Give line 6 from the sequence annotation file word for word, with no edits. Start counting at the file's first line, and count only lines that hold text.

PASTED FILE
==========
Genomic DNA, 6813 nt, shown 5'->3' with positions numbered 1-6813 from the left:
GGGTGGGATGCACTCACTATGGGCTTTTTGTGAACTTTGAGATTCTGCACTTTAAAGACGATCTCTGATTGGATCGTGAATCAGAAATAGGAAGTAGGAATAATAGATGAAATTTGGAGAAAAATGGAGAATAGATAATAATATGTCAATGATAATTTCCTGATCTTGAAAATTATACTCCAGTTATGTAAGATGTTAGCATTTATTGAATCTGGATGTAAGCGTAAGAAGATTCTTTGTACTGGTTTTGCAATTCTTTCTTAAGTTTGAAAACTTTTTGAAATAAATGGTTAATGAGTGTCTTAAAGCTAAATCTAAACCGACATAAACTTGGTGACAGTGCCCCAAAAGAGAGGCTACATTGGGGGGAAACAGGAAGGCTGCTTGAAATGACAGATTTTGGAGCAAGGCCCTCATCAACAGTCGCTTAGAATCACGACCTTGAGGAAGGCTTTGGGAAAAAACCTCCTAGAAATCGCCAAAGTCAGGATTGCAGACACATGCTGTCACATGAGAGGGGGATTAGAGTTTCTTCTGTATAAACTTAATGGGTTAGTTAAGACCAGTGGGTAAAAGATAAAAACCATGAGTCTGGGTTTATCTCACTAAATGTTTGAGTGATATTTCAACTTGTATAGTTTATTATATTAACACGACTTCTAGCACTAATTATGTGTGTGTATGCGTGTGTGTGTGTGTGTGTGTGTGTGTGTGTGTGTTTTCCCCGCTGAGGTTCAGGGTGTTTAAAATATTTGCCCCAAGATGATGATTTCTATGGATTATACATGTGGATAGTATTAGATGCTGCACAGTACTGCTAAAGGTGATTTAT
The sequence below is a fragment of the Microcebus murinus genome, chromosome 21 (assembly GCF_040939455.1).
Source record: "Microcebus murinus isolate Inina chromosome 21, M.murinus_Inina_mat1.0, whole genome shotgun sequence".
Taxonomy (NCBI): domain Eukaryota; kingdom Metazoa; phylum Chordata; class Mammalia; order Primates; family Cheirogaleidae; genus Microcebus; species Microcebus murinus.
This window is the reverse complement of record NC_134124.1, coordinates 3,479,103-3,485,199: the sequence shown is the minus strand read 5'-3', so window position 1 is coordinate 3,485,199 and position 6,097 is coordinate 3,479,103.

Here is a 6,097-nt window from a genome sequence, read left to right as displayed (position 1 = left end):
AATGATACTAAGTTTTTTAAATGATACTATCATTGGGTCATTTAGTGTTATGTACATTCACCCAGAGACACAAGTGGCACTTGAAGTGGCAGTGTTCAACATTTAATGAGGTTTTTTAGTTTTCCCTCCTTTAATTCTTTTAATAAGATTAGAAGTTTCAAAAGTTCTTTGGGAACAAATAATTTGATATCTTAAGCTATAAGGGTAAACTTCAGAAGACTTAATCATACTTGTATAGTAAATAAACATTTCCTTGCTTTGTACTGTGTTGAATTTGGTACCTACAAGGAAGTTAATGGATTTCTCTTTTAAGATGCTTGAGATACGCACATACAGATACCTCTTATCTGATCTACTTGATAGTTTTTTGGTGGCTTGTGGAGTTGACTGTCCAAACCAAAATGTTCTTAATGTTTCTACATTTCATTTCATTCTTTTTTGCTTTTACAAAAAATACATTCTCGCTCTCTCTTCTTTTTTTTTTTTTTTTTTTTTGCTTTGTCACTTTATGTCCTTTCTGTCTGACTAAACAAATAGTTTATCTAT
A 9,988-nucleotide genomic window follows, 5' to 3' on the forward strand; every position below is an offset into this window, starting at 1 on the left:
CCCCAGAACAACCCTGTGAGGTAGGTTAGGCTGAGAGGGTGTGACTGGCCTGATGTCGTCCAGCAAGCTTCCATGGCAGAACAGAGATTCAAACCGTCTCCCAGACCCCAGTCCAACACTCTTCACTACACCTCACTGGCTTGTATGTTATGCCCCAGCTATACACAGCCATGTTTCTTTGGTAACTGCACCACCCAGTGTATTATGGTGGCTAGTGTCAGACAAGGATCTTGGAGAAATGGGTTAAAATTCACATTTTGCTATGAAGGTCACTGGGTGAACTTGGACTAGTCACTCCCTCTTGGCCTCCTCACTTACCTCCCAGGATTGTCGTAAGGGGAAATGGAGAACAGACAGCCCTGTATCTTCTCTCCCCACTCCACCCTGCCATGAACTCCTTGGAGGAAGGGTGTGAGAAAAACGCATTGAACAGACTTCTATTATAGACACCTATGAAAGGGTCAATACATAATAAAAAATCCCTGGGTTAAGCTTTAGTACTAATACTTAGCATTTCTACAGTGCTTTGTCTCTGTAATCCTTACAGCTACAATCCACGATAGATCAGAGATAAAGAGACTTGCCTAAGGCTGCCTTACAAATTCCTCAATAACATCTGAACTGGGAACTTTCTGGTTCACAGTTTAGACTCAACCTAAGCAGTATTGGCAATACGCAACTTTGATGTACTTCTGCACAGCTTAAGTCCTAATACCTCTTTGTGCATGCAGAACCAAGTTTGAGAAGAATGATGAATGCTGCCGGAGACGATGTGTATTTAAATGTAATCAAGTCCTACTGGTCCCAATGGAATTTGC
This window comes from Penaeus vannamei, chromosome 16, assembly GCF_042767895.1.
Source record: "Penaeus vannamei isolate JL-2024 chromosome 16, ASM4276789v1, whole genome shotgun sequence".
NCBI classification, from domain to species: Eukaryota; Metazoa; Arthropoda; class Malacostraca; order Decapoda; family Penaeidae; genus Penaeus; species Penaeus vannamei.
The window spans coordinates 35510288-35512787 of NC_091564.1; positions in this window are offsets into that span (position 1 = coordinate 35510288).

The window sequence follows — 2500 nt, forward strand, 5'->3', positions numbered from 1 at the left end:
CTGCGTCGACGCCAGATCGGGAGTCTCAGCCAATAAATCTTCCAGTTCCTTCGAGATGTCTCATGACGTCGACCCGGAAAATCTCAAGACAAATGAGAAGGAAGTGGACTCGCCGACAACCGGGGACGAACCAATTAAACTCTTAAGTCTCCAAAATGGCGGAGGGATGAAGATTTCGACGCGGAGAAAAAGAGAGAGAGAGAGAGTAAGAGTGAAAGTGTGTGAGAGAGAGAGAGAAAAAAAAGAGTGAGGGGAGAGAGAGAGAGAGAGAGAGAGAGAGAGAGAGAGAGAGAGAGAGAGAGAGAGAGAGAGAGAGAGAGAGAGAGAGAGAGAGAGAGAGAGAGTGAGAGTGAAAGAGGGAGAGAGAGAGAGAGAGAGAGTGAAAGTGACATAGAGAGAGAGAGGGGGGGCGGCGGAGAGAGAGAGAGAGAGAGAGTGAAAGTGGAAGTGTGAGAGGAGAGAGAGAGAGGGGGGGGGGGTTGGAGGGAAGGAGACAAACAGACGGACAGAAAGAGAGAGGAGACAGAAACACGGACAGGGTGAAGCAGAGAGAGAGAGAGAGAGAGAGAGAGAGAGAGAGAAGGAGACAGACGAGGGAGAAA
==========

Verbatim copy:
This window is the reverse complement of record NC_134124.1, coordinates 3,479,103-3,485,199: the sequence shown is the minus strand read 5'-3', so window position 1 is coordinate 3,485,199 and position 6,097 is coordinate 3,479,103.